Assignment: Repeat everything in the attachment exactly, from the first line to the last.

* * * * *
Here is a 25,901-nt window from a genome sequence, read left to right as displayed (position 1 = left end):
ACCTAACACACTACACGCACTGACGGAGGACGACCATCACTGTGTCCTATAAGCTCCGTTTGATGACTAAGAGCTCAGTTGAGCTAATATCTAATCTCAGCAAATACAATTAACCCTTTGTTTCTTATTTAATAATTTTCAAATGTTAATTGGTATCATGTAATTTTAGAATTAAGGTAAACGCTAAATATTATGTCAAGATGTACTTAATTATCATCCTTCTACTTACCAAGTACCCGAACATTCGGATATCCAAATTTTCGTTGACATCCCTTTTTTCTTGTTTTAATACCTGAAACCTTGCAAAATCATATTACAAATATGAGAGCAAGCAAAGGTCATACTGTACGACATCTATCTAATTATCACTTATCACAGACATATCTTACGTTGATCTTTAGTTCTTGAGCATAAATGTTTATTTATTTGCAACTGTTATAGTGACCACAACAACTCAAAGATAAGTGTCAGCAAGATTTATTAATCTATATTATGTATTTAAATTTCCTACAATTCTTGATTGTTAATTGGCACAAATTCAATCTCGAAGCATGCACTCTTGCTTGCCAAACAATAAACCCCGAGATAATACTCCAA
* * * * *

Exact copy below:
Here is a 25,901-nt window from a genome sequence, read left to right as displayed (position 1 = left end):
ACCTAACACACTACACGCACTGACGGAGGACGACCATCACTGTGTCCTATAAGCTCCGTTTGATGACTAAGAGCTCAGTTGAGCTAATATCTAATCTCAGCAAATACAATTAACCCTTTGTTTCTTATTTAATAATTTTCAAATGTTAATTGGTATCATGTAATTTTAGAATTAAGGTAAACGCTAAATATTATGTCAAGATGTACTTAATTATCATCCTTCTACTTACCAAGTACCCGAACATTCGGATATCCAAATTTTCGTTGACATCCCTTTTTTCTTGTTTTAATACCTGAAACCTTGCAAAATCATATTACAAATATGAGAGCAAGCAAAGGTCATACTGTACGACATCTATCTAATTATCACTTATCACAGACATATCTTACGTTGATCTTTAGTTCTTGAGCATAAATGTTTATTTATTTGCAACTGTTATAGTGACCACAACAACTCAAAGATAAGTGTCAGCAAGATTTATTAATCTATATTATGTATTTAAATTTCCTACAATTCTTGATTGTTAATTGGCACAAATTCAATCTCGAAGCATGCACTCTTGCTTGCCAAACAATAAACCCCGAGATAATACTCCAA